Examiner/Millard Brown poll on Dail, Seanad and Presidency

gijoe

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Contained in yesterday's Examiner:

166 TD's are too many in the Dail for a country of our size:

80% agree strongly;
10% agree slightly;
2% disagree slightly;
3% disagree strongly (I did not know that TD's families came to 3% of the population!);
3% neither agree or disagree;
1% DK.

Given our current economic situation the Seanad is a luxury we cannot afford:

62% agree strongly;
14% agree slightly;
5% disagree slightly;
7% disagree strongly;
9% neither agree or disagree;
4% DK.

Given our current economic situation the Presidency is a luxury we cannot afford:

26% agree strongly;
11% agree slightly;
16% disagree slightly;
33% disagree strongly;
12% neither agree or disagree;
2% DK.
 


ellie08

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I strongly agree that we should have a president, though on a salary of 70-100K.
 

Panopticon

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Contained in yesterday's Examiner:

166 TD's are too many in the Dail for a country of our size:

80% agree strongly;
10% agree slightly;
2% disagree slightly;
3% disagree strongly (I did not know that TD's families came to 3% of the population!);
3% neither agree or disagree;
1% DK.

Given our current economic situation the Seanad is a luxury we cannot afford:

62% agree strongly;
14% agree slightly;
5% disagree slightly;
7% disagree strongly;
9% neither agree or disagree;
4% DK.

Given our current economic situation the Presidency is a luxury we cannot afford:

26% agree strongly;
11% agree slightly;
16% disagree slightly;
33% disagree strongly;
12% neither agree or disagree;
2% DK.
These are very leading questions.

For instance, I could ask: Do you think the Cabinet should be chosen from a bigger range of candidates?

Do you think a Seanad with stronger powers, like the US Senate, would have stopped bad state appointments?

People are very easily led, especially when they are in an emotional and agitated state, like the one that prevails at the moment.
 

DeGaulle 2.0

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If that was the question asked then it was clearly looking for a specific answer.

Suppose the following question had been asked instead "Do you think that the Dáil should have the same number of TDs per population as there is in Denmark, Norway, Sweden and Finland?" , I wonder what the answer would be. The 4 countries mentioned have the same ratio if TDs to population as Ireland.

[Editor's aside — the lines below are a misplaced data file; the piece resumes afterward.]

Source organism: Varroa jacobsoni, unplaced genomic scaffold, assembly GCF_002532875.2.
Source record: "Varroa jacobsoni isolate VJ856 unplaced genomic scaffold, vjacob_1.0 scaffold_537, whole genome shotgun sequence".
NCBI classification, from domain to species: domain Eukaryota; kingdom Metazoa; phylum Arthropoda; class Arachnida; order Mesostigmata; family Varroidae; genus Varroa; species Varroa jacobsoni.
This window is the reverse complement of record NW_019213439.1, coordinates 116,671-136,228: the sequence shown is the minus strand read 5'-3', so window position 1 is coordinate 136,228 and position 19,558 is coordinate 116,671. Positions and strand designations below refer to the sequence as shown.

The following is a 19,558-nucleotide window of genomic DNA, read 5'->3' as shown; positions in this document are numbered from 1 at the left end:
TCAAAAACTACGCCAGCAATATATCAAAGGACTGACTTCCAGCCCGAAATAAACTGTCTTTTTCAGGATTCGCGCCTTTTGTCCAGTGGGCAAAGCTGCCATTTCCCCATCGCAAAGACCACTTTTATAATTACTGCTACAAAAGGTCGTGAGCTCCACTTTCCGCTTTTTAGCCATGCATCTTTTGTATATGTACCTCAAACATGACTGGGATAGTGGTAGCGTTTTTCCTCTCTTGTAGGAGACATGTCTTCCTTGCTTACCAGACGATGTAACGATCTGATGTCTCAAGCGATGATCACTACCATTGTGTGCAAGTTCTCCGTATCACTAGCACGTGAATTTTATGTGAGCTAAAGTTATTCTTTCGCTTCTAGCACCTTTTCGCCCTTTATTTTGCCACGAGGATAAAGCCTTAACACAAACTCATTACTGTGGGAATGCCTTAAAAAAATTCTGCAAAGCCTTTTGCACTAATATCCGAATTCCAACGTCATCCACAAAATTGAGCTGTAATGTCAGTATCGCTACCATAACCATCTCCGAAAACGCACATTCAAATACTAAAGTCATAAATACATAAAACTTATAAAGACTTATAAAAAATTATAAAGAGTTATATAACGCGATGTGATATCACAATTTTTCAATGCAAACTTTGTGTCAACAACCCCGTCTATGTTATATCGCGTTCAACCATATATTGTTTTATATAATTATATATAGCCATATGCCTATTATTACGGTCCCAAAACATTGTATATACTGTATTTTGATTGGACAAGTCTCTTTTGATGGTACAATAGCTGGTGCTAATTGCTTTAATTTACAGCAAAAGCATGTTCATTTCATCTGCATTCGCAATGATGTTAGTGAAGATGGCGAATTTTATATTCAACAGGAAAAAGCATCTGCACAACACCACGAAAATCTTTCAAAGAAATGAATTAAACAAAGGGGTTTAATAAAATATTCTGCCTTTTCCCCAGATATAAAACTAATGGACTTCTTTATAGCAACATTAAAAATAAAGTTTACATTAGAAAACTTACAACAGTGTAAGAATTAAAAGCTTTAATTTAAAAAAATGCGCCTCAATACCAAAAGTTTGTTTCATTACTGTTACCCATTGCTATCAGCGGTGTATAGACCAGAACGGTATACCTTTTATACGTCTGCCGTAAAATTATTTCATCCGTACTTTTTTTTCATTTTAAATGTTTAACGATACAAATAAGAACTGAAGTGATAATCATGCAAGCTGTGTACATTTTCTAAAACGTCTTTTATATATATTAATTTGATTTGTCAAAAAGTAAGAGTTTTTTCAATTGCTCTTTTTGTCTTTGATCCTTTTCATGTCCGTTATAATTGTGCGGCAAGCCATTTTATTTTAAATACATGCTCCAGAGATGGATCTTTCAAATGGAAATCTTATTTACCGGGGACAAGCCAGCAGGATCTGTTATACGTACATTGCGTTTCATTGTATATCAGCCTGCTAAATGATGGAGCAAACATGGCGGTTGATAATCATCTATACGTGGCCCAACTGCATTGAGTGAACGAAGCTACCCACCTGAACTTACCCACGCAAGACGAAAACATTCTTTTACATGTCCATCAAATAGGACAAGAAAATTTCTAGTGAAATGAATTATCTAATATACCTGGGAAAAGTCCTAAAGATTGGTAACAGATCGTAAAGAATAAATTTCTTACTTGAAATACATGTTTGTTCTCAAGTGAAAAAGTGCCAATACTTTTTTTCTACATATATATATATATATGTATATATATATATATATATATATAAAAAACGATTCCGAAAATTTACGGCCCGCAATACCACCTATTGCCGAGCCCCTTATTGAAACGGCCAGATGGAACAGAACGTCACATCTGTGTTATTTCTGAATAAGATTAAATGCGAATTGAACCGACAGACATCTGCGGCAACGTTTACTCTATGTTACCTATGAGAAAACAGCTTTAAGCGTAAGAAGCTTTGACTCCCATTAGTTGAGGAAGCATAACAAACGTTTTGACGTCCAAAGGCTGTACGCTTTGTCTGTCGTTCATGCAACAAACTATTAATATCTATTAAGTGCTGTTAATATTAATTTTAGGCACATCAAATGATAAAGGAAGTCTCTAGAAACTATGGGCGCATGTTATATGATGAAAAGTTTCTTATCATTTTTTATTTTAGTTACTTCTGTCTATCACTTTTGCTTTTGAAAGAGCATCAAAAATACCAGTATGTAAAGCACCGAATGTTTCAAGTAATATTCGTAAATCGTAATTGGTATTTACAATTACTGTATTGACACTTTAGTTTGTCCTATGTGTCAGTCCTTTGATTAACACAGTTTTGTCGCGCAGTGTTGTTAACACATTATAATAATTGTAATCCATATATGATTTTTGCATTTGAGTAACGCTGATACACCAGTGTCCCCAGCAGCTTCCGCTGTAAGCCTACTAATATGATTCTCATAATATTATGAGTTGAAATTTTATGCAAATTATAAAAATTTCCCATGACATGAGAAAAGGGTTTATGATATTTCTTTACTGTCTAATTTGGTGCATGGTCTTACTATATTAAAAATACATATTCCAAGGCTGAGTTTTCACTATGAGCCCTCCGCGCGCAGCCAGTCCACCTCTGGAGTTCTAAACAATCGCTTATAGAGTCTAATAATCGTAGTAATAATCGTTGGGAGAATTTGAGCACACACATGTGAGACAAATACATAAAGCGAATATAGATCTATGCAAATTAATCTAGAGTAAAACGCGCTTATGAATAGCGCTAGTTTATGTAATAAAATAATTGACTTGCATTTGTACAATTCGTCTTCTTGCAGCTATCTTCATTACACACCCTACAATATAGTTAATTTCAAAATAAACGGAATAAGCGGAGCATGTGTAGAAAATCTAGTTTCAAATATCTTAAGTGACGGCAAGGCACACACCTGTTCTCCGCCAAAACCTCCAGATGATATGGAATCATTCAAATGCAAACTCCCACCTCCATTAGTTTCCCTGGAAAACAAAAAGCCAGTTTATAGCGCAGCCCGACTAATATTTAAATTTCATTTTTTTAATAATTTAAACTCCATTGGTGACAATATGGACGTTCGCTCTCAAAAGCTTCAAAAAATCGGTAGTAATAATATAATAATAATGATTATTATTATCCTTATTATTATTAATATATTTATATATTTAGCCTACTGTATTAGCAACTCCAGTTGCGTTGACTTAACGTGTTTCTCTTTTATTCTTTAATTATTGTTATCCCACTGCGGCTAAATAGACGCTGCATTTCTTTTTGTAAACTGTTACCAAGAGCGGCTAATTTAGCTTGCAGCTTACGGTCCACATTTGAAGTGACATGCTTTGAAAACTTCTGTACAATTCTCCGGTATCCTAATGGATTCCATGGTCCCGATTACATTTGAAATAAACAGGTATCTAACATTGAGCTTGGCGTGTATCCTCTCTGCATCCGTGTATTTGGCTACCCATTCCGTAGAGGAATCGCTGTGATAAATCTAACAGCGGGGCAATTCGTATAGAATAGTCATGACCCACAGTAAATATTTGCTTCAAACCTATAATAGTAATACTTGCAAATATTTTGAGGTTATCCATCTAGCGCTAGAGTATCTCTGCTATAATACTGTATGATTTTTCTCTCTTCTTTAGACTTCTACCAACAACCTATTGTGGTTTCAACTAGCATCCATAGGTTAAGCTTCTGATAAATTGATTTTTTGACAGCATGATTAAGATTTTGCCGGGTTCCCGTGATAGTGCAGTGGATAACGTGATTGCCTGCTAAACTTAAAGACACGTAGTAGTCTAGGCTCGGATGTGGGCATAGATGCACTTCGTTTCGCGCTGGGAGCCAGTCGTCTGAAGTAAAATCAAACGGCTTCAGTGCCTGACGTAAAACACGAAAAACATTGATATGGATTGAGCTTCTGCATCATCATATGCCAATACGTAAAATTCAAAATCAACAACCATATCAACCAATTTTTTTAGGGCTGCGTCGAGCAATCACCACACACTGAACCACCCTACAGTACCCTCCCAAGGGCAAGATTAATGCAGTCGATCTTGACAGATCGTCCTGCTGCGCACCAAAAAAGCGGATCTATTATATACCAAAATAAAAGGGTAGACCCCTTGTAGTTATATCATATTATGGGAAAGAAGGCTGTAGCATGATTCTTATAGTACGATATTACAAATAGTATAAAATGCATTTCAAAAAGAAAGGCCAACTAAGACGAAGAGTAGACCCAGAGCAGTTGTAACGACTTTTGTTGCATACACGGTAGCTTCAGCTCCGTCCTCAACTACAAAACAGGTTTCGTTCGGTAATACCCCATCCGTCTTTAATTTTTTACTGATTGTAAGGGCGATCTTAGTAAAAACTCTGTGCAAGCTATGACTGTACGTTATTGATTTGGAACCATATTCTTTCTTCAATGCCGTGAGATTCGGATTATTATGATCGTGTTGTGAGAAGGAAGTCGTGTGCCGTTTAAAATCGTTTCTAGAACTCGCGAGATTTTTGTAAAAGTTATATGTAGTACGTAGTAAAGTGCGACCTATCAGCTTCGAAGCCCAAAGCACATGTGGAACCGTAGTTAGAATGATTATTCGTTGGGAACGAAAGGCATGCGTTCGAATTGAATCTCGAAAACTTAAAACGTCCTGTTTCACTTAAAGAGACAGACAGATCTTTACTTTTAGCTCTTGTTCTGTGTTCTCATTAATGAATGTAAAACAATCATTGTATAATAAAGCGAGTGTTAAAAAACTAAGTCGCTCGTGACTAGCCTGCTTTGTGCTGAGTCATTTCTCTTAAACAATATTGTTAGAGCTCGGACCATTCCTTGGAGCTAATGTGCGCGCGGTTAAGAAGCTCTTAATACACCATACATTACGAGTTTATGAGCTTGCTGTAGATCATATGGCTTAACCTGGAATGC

Keith-M

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So it's clear. Keep the Presidency, reduce the Dail and get rid of the Senate. FG should make this one of their red lines in any deal with Labour.
 
Last edited:

NYCKY

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These are very leading questions.

For instance, I could ask: Do you think the Cabinet should be chosen from a bigger range of candidates?

Do you think a Seanad with stronger powers, like the US Senate, would have stopped bad state appointments?

People are very easily led, especially when they are in an emotional and agitated state, like the one that prevails at the moment.
+1

You can get an opinion poll to tell you anything you want.

If the went out and asked the average Joe Soap, how many TDs are in the Dail, realistically how many do you think would know the answer? Some Joe Soaps would hardly know what the Dail is!
 

McDave

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I strongly agree that we should have a president, though on a salary of 70-100K.
+1 The President gets a fantastic house to live in, a state car and chauffeur and expenses. S/he doesn't need a mega-wage to do the job.
 

bprob

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This is yet another poll whose results need to be junked.

I have rarely (if ever) seen such leading questions on a poll.
very difficult to phrase a question that doesn't lead in some direction or other.

perhaps you could ask:
for every 100,000 citizens, how many TDs/Senators should there be?
of course then, the argument would be about how the answers are stratified/grouped together.

it is unrealistic to ask people whether we should have a head of state or not.
perhaps the issue should be whether the head of state is an active role or a ceremonial role. maybe the question should be:
should the taoiseach be directly elected, with the roles of taoiseach and president merged?
 

Toland

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very difficult to phrase a question that doesn't lead in some direction or other.

perhaps you could ask:
for every 100,000 citizens, how many TDs/Senators should there be?
of course then, the argument would be about how the answers are stratified/grouped together.

it is unrealistic to ask people whether we should have a head of state or not.
perhaps the issue should be whether the head of state is an active role or a ceremonial role. maybe the question should be:
should the taoiseach be directly elected, with the roles of taoiseach and president merged?
That last question is extremely leading too. The usual practice would be to skew the question in favour of the status quo, thus allowing you to see if there is much demand for change or not.